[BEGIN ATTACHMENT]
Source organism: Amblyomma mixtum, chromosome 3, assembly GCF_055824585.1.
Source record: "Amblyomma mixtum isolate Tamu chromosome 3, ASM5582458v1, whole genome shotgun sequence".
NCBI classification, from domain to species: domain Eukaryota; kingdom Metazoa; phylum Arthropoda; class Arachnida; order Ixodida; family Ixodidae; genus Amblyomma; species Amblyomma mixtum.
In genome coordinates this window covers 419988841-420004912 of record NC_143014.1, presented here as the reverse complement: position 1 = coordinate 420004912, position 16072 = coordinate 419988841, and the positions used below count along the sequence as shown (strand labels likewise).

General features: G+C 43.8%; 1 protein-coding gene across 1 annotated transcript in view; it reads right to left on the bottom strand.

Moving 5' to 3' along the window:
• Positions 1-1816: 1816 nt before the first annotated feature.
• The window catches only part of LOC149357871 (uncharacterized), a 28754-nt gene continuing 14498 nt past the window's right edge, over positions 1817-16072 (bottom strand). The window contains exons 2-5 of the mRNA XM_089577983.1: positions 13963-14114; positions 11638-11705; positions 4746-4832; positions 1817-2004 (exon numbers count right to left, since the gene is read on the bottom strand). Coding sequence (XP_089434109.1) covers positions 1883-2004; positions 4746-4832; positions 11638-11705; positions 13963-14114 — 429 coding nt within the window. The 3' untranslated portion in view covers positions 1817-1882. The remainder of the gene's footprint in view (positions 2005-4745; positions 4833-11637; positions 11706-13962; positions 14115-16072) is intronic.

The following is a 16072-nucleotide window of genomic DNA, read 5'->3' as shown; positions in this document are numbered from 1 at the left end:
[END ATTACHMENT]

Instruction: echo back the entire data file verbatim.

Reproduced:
Source organism: Amblyomma mixtum, chromosome 3, assembly GCF_055824585.1.
Source record: "Amblyomma mixtum isolate Tamu chromosome 3, ASM5582458v1, whole genome shotgun sequence".
NCBI classification, from domain to species: domain Eukaryota; kingdom Metazoa; phylum Arthropoda; class Arachnida; order Ixodida; family Ixodidae; genus Amblyomma; species Amblyomma mixtum.
In genome coordinates this window covers 419988841-420004912 of record NC_143014.1, presented here as the reverse complement: position 1 = coordinate 420004912, position 16072 = coordinate 419988841, and the positions used below count along the sequence as shown (strand labels likewise).

General features: G+C 43.8%; 1 protein-coding gene across 1 annotated transcript in view; it reads right to left on the bottom strand.

Moving 5' to 3' along the window:
• Positions 1-1816: 1816 nt before the first annotated feature.
• The window catches only part of LOC149357871 (uncharacterized), a 28754-nt gene continuing 14498 nt past the window's right edge, over positions 1817-16072 (bottom strand). The window contains exons 2-5 of the mRNA XM_089577983.1: positions 13963-14114; positions 11638-11705; positions 4746-4832; positions 1817-2004 (exon numbers count right to left, since the gene is read on the bottom strand). Coding sequence (XP_089434109.1) covers positions 1883-2004; positions 4746-4832; positions 11638-11705; positions 13963-14114 — 429 coding nt within the window. The 3' untranslated portion in view covers positions 1817-1882. The remainder of the gene's footprint in view (positions 2005-4745; positions 4833-11637; positions 11706-13962; positions 14115-16072) is intronic.

The following is a 16072-nucleotide window of genomic DNA, read 5'->3' as shown; positions in this document are numbered from 1 at the left end: